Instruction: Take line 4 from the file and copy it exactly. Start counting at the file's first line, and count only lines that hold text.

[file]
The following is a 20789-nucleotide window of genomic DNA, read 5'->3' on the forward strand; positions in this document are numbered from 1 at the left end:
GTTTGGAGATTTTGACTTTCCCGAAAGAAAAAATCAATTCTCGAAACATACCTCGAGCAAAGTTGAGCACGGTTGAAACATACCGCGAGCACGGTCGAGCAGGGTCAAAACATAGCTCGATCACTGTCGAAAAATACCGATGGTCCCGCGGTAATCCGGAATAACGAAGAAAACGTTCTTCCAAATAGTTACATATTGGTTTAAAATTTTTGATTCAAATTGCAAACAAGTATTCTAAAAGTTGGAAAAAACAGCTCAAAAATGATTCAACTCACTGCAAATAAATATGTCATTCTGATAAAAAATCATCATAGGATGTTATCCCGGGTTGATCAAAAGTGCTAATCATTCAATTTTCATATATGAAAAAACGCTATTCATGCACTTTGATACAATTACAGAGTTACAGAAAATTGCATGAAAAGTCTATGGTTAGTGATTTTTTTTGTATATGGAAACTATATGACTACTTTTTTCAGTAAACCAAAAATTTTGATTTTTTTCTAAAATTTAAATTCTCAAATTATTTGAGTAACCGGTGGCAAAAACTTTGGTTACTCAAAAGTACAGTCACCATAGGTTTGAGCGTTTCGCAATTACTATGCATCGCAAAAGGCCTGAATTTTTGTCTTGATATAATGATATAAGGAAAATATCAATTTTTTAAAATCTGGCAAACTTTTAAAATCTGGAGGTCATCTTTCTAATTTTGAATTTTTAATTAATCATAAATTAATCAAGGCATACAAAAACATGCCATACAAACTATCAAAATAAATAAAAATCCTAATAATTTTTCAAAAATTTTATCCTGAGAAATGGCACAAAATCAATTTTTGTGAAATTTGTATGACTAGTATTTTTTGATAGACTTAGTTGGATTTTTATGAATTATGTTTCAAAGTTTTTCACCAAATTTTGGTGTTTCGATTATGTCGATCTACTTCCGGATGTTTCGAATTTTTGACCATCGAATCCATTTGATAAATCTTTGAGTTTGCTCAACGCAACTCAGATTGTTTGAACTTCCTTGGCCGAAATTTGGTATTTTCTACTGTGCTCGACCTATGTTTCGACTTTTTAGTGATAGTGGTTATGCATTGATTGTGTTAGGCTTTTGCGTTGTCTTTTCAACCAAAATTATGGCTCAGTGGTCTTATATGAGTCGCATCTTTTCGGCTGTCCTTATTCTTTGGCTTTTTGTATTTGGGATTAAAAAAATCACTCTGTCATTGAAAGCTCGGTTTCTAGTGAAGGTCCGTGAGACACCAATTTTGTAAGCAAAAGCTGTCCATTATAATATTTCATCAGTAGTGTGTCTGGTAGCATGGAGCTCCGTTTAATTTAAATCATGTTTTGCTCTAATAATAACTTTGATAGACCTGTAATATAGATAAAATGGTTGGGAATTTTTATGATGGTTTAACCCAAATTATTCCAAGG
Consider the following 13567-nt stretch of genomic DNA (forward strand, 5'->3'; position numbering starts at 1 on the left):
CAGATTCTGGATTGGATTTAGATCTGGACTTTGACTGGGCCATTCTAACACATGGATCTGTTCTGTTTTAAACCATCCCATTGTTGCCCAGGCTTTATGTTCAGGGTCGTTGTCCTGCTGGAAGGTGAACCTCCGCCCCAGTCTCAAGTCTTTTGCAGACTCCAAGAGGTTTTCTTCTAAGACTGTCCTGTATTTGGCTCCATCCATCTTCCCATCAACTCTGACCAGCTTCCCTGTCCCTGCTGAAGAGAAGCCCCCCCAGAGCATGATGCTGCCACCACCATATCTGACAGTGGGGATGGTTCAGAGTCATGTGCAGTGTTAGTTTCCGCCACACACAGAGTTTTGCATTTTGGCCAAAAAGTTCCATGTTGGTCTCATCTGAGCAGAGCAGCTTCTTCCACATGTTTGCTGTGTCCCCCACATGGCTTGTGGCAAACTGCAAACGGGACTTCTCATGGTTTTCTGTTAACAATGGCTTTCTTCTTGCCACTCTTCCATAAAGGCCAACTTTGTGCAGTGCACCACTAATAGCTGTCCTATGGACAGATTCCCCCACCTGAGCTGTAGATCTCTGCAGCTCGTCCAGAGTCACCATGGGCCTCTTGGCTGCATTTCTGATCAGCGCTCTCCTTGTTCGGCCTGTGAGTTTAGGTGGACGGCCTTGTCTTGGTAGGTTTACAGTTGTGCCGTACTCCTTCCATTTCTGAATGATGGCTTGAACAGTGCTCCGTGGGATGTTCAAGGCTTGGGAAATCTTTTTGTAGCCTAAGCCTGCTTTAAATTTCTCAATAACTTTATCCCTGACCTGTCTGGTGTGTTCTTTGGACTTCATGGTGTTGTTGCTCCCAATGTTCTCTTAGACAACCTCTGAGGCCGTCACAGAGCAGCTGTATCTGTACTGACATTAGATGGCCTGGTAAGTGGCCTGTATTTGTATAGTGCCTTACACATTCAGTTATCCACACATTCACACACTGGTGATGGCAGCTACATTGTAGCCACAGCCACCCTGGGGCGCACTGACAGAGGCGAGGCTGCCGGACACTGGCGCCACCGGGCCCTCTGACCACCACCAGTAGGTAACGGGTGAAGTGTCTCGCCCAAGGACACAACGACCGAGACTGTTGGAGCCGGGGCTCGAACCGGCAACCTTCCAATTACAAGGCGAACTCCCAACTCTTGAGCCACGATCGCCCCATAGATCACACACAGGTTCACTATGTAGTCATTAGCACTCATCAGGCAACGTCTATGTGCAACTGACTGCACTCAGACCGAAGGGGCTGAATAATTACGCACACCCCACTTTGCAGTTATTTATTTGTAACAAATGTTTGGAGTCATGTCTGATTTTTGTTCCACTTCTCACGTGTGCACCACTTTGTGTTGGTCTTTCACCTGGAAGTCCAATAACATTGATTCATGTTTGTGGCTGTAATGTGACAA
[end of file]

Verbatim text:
CAGATTCTGGATTGGATTTAGATCTGGACTTTGACTGGGCCATTCTAACACATGGATCTGTTCTGTTTTAAACCATCCCATTGTTGCCCAGGCTTTATGTTCAGGGTCGTTGTCCTGCTGGAAGGTGAACCTCCGCCCCAGTCTCAAGTCTTTTGCAGACTCCAAGAGGTTTTCTTCTAAGACTGTCCTGTATTTGGCTCCATCCATCTTCCCATCAACTCTGACCAGCTTCCCTGTCCCTGCTGAAGAGAAGCCCCCCCAGAGCATGATGCTGCCACCACCATATCTGACAGTGGGGATGGTTCAGAGTCATGTGCAGTGTTAGTTTCCGCCACACACAGAGTTTTGCATTTTGGCCAAAAAGTTCCATGTTGGTCTCATCTGAGCAGAGCAGCTTCTTCCACATGTTTGCTGTGTCCCCCACATGGCTTGTGGCAAACTGCAAACGGGACTTCTCATGGTTTTCTGTTAACAATGGCTTTCTTCTTGCCACTCTTCCATAAAGGCCAACTTTGTGCAGTGCACCACTAATAGCTGTCCTATGGACAGATTCCCCCACCTGAGCTGTAGATCTCTGCAGCTCGTCCAGAGTCACCATGGGCCTCTTGGCTGCATTTCTGATCAGCGCTCTCCTTGTTCGGCCTGTGAGTTTAGGTGGACGGCCTTGTCTTGGTAGGTTTACAGTTGTGCCGTACTCCTTCCATTTCTGAATGATGGCTTGAACAGTGCTCCGTGGGATGTTCAAGGCTTGGGAAATCTTTTTGTAGCCTAAGCCTGCTTTAAATTTCTCAATAACTTTATCCCTGACCTGTCTGGTGTGTTCTTTGGACTTCATGGTGTTGTTGCTCCCAATGTTCTCTTAGACAACCTCTGAGGCCGTCACAGAGCAGCTGTATCTGTACTGACATTAGATGGCCTGGTAAGTGGCCTGTATTTGTATAGTGCCTTACACATTCAGTTATCCACACATTCACACACTGGTGATGGCAGCTACATTGTAGCCACAGCCACCCTGGGGCGCACTGACAGAGGCGAGGCTGCCGGACACTGGCGCCACCGGGCCCTCTGACCACCACCAGTAGGTAACGGGTGAAGTGTCTCGCCCAAGGACACAACGACCGAGACTGTTGGAGCCGGGGCTCGAACCGGCAACCTTCCAATTACAAGGCGAACTCCCAACTCTTGAGCCACGATCGCCCCATAGATCACACACAGGTTCACTATGTAGTCATTAGCACTCATCAGGCAACGTCTATGTGCAACTGACTGCACTCAGACCGAAGGGGCTGAATAATTACGCACACCCCACTTTGCAGTTATTTATTTGTAACAAATGTTTGGAGTCATGTCTGATTTTTGTTCCACTTCTCACGTGTGCACCACTTTGTGTTGGTCTTTCACCTGGAAGTCCAATAACATTGATTCATGTTTGTGGCTGTAATGTGACAA